There is a dearth of information about when, how, and who should teach healthy relationship skills to youth with ASD. Schools, parents, therapists, youth program facilitators, and medical providers could all play a role and they could all work together. There is sometimes an assumption that youth with ASD may be less interested in dating or sex, or more likely to be asexual, than neurotypical youth. But a substantial percentage of youth with ASD do have romantic interests, want to date, and want to be successful in intimate partnerships.
Talking with adolescents about romance and relationships, from the pleasures of love to the potential dangers and safety concerns, can be hard in any situation. That is why psychologists and research experts have worked to create evidence-based programs on healthy dating including Safe Dates, Safe Dates for Families, the Fourth R, Shifting Boundaries, and others.
While these school-based, didactic programs appear to have a positive effective for general populations of youth, there are too few options for adults who want to educate youth with ASD about healthy dating—including some of the unique stressors that they might face. Issues including whether and when to disclose one’s ASD status, liking or not liking certain types of tactile sensations (i.e., touch), interpreting signals of mutual attraction, and perspective-taking during conflicts all may need to be talked about explicitly.
While any adolescent is capable of becoming too intensely focused on a crush, youth with ASD may be particularly susceptible to learning romantic or sexual behaviors from television, movies, or pornography; taking what they see literally; and using the language as a script for actual encounters. What works on a television show or even in most romantic-comedy movies may be misconstrued as harassment or stalking when used in real life.
Nobody is born knowing how to have a healthy dating relationship. Flirting, dating, and even the social skills involved in hooking up for casual sexual encounters are all learned behaviors. Youth with autism often need help with relationships across the continuum from being an acquaintance to being a long-term partner. Thanks to a grant from OAR, our research team is now developing and pilot-testing a new healthy dating curriculum for teenagers with ASD ages 15-19 years old. We are excited to hear from youth, parents, and professionals with an interest in this topic and are eager to share what we learn during the development and testing process.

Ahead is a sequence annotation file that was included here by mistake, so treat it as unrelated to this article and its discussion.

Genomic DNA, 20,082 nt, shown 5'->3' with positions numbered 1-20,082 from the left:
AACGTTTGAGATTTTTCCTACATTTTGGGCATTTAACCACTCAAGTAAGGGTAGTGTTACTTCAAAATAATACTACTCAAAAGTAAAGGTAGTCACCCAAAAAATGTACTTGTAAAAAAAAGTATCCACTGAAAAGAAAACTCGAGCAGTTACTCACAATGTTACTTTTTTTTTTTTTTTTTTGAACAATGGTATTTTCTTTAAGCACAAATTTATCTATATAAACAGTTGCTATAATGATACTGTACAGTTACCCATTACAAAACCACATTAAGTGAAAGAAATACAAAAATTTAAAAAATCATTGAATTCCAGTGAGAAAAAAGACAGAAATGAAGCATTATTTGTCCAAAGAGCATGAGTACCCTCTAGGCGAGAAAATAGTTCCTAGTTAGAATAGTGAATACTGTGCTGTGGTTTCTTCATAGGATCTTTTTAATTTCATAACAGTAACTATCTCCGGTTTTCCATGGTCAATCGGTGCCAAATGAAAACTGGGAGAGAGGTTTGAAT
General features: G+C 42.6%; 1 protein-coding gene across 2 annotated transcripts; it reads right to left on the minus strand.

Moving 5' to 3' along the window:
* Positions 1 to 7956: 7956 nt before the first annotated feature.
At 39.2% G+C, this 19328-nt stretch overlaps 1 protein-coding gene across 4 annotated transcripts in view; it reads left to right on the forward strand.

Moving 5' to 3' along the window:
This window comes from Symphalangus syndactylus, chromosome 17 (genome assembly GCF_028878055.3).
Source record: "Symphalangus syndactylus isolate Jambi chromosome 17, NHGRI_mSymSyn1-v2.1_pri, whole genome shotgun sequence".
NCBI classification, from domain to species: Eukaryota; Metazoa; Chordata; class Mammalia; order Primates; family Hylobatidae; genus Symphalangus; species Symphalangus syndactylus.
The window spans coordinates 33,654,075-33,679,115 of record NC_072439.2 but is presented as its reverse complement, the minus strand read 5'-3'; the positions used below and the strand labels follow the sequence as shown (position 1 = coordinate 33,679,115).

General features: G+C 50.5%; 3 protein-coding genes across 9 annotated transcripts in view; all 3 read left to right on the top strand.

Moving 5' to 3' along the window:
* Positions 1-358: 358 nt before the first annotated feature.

*Names have been changed to protect privacy.
Emily Rothman, Sc.D., is professor of community health science at the Boston University School of Public Health, and co-director of the Violence Prevention Research Unit.
Megan Bair-Merritt, M.D., MSCE, is an associate professor of pediatrics at Boston University School of Medicine and associate division chief of general pediatrics.
Sarabeth Broder-Fingert, M.D., M.P.H., is an assistant professor at Boston University School of Medicine with more 10 years of experience working with and studying the health and wellbeing of individuals with ASD.
Shari Krauss, M.A., M.P.H., is the Program Director for Boston Medical Center’s Autism Program and has an extensive background supporting individuals with ASD and their families in home, school, community and health care settings.